Researchers Test ‘Composite Pain Scale’ for Horses

The composite pain scale lists common behaviors often seen in horses suffering from either abdominal or musculoskeletal pain.
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Researchers Test ‘Composite Pain Scale’ for Horses
The composite pain scale lists common pain behaviors that could be seen in most horses suffering from either abdominal or musculoskeletal pain and includes a few physiological parameters such as breathing frequency, intestinal sounds, and rectal temperature. | Photo: Thinkstock
If only horses could speak up and let us know when something hurts, right? Guess what: They can.

Dutch researchers recently learned that, although horses can’t speak, they do have distinct ways of communicating pain. It’s just up to us to learn to recognize them.

Thijs van Loon, PhD, of Utrecht University in Utrecht, the Netherlands, and his fellow researchers have developed what they call the “composite pain scale,” or CPS. The CPS lists common pain behaviors that could be seen in most horses suffering from either abdominal or musculoskeletal pain and includes a few physiological parameters such as breathing frequency, intestinal sounds, and rectal temperature.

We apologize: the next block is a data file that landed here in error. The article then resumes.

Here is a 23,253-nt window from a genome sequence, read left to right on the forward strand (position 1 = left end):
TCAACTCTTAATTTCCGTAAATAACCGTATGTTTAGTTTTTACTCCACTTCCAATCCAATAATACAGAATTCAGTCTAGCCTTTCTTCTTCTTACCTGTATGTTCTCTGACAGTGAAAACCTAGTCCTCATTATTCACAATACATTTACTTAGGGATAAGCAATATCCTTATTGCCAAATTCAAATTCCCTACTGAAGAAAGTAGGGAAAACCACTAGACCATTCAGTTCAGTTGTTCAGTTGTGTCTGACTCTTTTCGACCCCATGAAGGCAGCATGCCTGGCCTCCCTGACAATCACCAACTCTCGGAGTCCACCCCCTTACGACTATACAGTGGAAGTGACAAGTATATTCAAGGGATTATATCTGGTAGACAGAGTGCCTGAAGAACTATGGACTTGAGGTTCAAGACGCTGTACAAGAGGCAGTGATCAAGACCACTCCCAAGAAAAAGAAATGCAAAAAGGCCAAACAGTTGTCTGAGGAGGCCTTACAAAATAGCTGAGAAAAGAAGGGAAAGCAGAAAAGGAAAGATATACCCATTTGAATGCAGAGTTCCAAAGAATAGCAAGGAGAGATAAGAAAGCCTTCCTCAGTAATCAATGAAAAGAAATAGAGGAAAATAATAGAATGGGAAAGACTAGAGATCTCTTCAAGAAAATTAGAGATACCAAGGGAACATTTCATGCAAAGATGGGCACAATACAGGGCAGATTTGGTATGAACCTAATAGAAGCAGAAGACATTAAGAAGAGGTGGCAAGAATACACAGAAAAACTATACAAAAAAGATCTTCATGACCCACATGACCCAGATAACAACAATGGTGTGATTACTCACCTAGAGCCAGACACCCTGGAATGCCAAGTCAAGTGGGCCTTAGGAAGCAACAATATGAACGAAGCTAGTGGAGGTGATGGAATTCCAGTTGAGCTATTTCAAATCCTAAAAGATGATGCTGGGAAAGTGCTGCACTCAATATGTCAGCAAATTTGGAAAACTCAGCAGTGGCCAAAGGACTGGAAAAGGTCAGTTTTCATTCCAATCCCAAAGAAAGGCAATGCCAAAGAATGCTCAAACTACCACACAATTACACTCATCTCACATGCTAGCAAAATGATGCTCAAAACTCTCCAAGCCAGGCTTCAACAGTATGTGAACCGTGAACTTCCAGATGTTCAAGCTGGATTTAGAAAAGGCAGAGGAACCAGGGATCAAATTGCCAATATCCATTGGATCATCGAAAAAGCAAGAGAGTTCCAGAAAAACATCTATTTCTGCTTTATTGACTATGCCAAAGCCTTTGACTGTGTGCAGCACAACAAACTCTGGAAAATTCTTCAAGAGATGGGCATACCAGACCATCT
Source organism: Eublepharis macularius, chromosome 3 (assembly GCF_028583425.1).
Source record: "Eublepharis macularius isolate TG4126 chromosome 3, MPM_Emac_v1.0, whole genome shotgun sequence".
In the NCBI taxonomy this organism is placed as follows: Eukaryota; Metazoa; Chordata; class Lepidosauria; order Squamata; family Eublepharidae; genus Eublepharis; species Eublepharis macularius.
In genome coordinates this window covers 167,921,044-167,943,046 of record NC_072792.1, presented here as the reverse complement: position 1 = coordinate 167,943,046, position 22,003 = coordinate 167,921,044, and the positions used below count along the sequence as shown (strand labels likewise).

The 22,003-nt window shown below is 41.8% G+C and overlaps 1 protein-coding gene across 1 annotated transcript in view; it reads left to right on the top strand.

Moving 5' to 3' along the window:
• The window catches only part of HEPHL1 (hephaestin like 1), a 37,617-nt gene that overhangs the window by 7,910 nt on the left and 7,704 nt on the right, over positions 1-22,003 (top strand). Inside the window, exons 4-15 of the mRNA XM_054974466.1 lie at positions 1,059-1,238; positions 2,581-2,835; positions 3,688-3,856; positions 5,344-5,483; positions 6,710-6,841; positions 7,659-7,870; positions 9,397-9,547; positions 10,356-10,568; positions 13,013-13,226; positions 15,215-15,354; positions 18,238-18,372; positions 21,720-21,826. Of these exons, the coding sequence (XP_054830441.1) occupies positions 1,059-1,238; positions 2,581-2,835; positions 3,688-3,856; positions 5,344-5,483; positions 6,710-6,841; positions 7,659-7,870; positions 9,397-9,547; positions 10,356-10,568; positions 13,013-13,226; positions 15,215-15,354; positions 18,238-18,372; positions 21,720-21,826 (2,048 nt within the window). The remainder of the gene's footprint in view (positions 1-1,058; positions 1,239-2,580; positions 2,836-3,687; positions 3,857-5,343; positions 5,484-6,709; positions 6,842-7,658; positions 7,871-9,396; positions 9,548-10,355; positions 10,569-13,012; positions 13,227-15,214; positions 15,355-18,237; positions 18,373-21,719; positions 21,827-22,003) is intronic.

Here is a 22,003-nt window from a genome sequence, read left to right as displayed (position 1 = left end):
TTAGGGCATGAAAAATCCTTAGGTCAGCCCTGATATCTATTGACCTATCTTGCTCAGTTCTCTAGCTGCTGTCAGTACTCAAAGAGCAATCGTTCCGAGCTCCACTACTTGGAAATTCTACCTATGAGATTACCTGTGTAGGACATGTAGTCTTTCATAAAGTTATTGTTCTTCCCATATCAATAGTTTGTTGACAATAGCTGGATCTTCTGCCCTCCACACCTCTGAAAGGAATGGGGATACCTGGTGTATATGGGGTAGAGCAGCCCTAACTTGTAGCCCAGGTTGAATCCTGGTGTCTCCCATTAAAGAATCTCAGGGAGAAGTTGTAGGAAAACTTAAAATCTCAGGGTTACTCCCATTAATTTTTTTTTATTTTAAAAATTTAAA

“The difficulty with evaluating pain in horses is that they cannot tell us how much pain they’re in or where it hurts,” van Loon told The Horse. “And that’s complicated by the fact that horses are prey animals, and they will naturally tend to hide their level of pain as a survival mechanism

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Passionate about horses and science from the time she was riding her first Shetland Pony in Texas, Christa Lesté-Lasserre writes about scientific research that contributes to a better understanding of all equids. After undergrad studies in science, journalism, and literature, she received a master’s degree in creative writing. Now based in France, she aims to present the most fascinating aspect of equine science: the story it creates. Follow Lesté-Lasserre on Twitter @christalestelas.

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